NVM / Narita Gonzalez Writers' Workshop

From July 3-6, 2013, a group of writers gathered at the University of Washington in Seattle for the 5th biennial N.V.M. Gonzalez Writers Workshop led by Filipino American writer Peter Bacho. Now a decade old, the workshop is held every two years at a university where N.V.M. Gonzalez has taught. This year was the first time the workshop has been held outside of California. The beautiful University of Washington campus was the perfect place for us to retreat into our writing for a few days and to emerge as better writers for it.
While not as large as other years in terms of participants, this year’s small group setting allowed for in-depth writing, sharing, feedback, and revision that could only be achieved in the intimate workshop space. Participants workshopped their manuscripts and were able to get feedback on new and old writing every single day of the workshop. After convening for the day, we returned to our homes or dorm rooms for more reading and writing, excited to share our work.  
Because of the N.V.M. Gonzalez workshop and the talented group of writers, teachers and fellow lifelong learners I’ve been able to be in community with because of it, I’ve grown my writing craft and sharpened my vision as a Filipino American writer. The workshop was the first time I’ve shared my work in a space with all Filipinos. Perhaps, it was because of this that I was able to more clearly understand the story I’ve been wanting to tell.
I entered the workshop with the intention of revising a memoir project entitled The Spaces We Fill. I was unsure how my work would be achieved, especially since my memoir project touches upon such heavy topics as trauma, mental illness, and healing. I was afraid of sharing, but my fears were quickly abated as Peter Bacho and my fellow workshop participants found the humor and levity in my characters and their situations. In a sense, they gifted me with a newfound ability to mine the laughter in stories I once thought were too sad to tell.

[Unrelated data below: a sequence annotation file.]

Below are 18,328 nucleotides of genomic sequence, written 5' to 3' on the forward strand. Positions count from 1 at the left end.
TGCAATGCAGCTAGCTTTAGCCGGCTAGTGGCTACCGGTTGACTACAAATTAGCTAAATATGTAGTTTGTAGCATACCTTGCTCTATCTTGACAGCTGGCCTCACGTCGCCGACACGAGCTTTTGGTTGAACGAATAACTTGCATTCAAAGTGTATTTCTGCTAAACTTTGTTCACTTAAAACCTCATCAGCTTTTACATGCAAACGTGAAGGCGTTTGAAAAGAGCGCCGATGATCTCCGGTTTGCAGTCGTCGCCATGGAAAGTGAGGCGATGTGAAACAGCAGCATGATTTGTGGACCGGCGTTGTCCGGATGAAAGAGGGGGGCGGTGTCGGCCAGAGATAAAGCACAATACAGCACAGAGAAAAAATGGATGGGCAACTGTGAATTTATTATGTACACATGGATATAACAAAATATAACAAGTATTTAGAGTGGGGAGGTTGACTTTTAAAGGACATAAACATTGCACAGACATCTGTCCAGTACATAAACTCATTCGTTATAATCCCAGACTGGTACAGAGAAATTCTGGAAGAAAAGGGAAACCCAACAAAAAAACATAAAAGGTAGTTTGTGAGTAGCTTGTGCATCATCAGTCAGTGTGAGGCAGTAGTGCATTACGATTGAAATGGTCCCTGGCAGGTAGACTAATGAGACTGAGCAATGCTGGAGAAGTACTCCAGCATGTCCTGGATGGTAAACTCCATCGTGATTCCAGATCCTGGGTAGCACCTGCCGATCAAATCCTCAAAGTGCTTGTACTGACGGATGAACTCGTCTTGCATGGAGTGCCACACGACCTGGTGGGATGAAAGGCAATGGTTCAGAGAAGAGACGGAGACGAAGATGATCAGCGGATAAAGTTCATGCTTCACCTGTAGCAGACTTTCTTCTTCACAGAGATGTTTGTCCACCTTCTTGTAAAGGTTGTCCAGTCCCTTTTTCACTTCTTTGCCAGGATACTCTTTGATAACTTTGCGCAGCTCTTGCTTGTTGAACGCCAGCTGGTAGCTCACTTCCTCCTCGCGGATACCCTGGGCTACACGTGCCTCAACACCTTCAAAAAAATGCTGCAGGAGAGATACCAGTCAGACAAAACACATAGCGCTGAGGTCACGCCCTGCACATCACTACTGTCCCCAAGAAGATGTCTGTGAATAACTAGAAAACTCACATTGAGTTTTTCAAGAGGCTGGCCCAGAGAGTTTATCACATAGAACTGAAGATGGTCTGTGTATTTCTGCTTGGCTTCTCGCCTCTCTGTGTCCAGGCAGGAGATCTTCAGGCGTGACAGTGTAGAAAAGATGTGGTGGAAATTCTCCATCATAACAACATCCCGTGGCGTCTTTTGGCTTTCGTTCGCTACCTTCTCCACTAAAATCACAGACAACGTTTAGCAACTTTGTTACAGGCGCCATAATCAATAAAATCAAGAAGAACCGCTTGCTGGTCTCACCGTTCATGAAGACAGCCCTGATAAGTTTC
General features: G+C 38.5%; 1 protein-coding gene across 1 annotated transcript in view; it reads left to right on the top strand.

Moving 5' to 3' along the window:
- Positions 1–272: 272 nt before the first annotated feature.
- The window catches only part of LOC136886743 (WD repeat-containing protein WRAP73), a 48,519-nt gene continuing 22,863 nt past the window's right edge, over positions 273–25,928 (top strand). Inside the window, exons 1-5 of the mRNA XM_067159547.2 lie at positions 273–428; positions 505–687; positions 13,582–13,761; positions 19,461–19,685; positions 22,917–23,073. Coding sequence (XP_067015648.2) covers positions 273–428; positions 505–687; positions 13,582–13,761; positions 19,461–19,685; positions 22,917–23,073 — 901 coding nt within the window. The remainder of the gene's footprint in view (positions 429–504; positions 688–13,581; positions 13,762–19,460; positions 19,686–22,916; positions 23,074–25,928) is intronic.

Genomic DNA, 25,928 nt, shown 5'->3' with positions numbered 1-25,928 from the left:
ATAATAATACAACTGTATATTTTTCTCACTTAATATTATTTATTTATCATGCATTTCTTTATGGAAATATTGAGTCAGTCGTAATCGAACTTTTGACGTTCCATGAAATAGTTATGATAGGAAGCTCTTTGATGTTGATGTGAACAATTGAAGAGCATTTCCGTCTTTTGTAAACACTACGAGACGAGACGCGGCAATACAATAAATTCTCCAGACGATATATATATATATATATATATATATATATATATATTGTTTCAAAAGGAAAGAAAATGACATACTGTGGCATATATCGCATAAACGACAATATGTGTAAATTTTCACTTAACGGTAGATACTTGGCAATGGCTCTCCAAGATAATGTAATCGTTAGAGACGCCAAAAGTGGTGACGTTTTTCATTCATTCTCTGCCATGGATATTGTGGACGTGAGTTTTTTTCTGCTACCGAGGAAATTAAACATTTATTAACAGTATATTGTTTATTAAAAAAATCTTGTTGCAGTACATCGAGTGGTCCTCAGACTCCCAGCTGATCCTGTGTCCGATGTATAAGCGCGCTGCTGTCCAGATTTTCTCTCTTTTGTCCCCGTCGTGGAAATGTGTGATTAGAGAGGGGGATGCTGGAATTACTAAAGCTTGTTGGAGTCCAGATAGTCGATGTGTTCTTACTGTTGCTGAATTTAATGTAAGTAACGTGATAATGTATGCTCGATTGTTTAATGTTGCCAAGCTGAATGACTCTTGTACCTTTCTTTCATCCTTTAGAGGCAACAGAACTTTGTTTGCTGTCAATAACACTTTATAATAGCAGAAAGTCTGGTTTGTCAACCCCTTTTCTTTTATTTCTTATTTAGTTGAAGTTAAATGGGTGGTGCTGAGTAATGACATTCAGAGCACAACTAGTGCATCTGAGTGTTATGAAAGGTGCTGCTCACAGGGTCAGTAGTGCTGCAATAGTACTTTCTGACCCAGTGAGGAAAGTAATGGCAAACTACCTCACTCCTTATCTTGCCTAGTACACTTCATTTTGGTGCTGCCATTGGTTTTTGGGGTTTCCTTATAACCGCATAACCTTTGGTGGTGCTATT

Peter Bacho gave me what may just be the most useful piece of advice in elevating my non-fiction writing to a place much closer to truth--a truth both personal and universal. He said, “Don’t let facts get in the way of telling a good story.” And that is what I intend to do: Tell my story as well as I can.
I will carry what I learned from the N.V.M. Gonzalez workshop along with me as I move forward on my journey as an emerging writer. I am grateful to Peter Bacho, my fellow writer participants, the Friends of N.V.M. Gonzalez for organizing this amazing space, and for the Philippine American Writers Association for the generous scholarship that allowed me to attend this year’s workshop.
Michelle Gutierrez, Seattle 2013